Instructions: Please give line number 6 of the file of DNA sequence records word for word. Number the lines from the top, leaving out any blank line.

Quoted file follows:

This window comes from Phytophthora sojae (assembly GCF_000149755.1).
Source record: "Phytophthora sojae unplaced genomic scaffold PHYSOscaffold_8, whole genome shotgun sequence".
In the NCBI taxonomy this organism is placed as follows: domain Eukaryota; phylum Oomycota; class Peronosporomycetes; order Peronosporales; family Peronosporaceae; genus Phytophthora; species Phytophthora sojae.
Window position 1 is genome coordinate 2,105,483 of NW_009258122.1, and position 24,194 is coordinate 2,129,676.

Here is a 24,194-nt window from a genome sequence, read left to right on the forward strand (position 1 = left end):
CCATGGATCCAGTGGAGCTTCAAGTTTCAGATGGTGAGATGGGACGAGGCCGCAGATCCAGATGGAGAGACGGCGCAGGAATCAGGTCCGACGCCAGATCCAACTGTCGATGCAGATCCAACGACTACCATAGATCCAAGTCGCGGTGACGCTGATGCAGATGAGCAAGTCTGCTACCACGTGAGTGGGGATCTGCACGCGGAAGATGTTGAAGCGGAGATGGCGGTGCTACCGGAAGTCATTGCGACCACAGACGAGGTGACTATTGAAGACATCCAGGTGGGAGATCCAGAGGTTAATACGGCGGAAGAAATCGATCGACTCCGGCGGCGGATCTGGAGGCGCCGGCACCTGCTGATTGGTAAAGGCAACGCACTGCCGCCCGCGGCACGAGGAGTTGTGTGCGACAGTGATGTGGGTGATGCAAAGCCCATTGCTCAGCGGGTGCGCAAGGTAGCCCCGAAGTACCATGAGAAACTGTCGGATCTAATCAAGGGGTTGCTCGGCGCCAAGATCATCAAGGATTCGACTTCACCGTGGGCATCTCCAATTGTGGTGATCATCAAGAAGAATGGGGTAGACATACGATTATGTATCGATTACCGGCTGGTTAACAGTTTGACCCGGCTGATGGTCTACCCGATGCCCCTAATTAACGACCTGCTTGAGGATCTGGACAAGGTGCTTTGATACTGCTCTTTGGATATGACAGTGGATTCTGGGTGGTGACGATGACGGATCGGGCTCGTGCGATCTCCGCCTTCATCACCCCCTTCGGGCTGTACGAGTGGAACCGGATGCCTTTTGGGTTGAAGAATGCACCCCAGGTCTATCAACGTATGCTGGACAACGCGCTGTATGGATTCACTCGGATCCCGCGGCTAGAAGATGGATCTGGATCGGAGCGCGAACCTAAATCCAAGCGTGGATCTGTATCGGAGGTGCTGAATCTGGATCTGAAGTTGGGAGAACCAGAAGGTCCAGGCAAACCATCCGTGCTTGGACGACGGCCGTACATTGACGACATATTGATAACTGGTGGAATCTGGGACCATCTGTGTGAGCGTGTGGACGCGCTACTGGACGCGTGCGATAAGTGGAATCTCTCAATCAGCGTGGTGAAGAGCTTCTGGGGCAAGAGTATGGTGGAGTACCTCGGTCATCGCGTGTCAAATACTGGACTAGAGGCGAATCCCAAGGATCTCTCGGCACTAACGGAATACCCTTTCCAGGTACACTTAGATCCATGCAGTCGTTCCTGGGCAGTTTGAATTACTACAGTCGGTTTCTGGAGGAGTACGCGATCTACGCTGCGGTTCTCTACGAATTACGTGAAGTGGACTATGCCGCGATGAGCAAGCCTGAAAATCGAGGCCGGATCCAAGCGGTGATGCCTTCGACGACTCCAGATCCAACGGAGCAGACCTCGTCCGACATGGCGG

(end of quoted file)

CCATGGATCCAGTGGAGCTTCAAGTTTCAGATGGTGAGATGGGACGAGGCCGCAGATCCAGATGGAGAGACGGCGCAGGAATCAGGTCCGACGCCAGATCCAACTGTCGATGCAGATCCAACGACTACCATAGATCCAAGTCGCGGTGACGCTGATGCAGATGAGCAAGTCTGCTACCACGTGAGTGGGGATCTGCACGCGGAAGATGTTGAAGCGGAGATGGCGGTGCTACCGGAAGTCATTGCGACCACAGACGAGGTGACTATTGAAGACATCCAGGTGGGAGATCCAGAGGTTAATACGGCGGAAGAAATCGATCGACTCCGGCGGCGGATCTGGAGGCGCCGGCACCTGCTGATTGGTAAAGGCAACGCACTGCCGCCCGCGGCACGAGGAGTTGTGTGCGACAGTGATGTGGGTGATGCAAAGCCCATTGCTCAGCGGGTGCGCAAGGTAGCCCCGAAGTACCATGAGAAACTGTCGGATCTAATCAAGGGGTTGCTCGGCGCCAAGATCATCAAGGATTCGACTTCACCGTGGGCATCTCCAATTGTGGTGATCATCAAGAAGAATGGGGTAGACATACGATTATGTATCGATTACCGGCTGGTTAACAGTTTGACCCGGCTGATGGTCTACCCGATGCCCCTAATTAACGACCTGCTTGAGGATCTGGACAAGGTGCTTTGATACTGCTCTTTGGATATGACAGTGGATTCTGGGTGGTGACGATGACGGATCGGGCTCGTGCGATCTCCGCCTTCATCACCCCCTTCGGGCTGTACGAGTGGAACCGGATGCCTTTTGGGTTGAAGAATGCACCCCAGGTCTATCAACGTATGCTGGACAACGCGCTGTATGGATTCACTCGGATCCCGCGGCTAGAAGATGGATCTGGATCGGAGCGCGAACCTAAATCCAAGCGTGGATCTGTATCGGAGGTGCTGAATCTGGATCTGAAGTTGGGAGAACCAGAAGGTCCAGGCAAACCATCCGTGCTTGGACGACGGCCGTACATTGACGACATATTGATAACTGGTGGAATCTGGGACCATCTGTGTGAGCGTGTGGACGCGCTACTGGACGCGTGCGATAAGTGGAATCTCTCAATCAGCGTGGTGAAGAGCTTCTGGGGCAAGAGTATGGTGGAGTACCTCGGTCATCGCGTGTCAAATACTGGACTAGAGGCGAATCCCAAGGATCTCTCGGCACTAACGGAATACCCTTTCCAGGTACACTTAGATCCATGCAGTCGTTCCTGGGCAGTTTGAATTACTACAGTCGGTTTCTGGAGGAGTACGCGATCTACGCTGCGGTTCTCTACGAATTACGTGAAGTGGACTATGCCGCGATGAGCAAGCCTGAAAATCGAGGCCGGATCCAAGCGGTGATGCCTTCGACGACTCCAGATCCAACGGAGCAGACCTCGTCCGACATGGCGG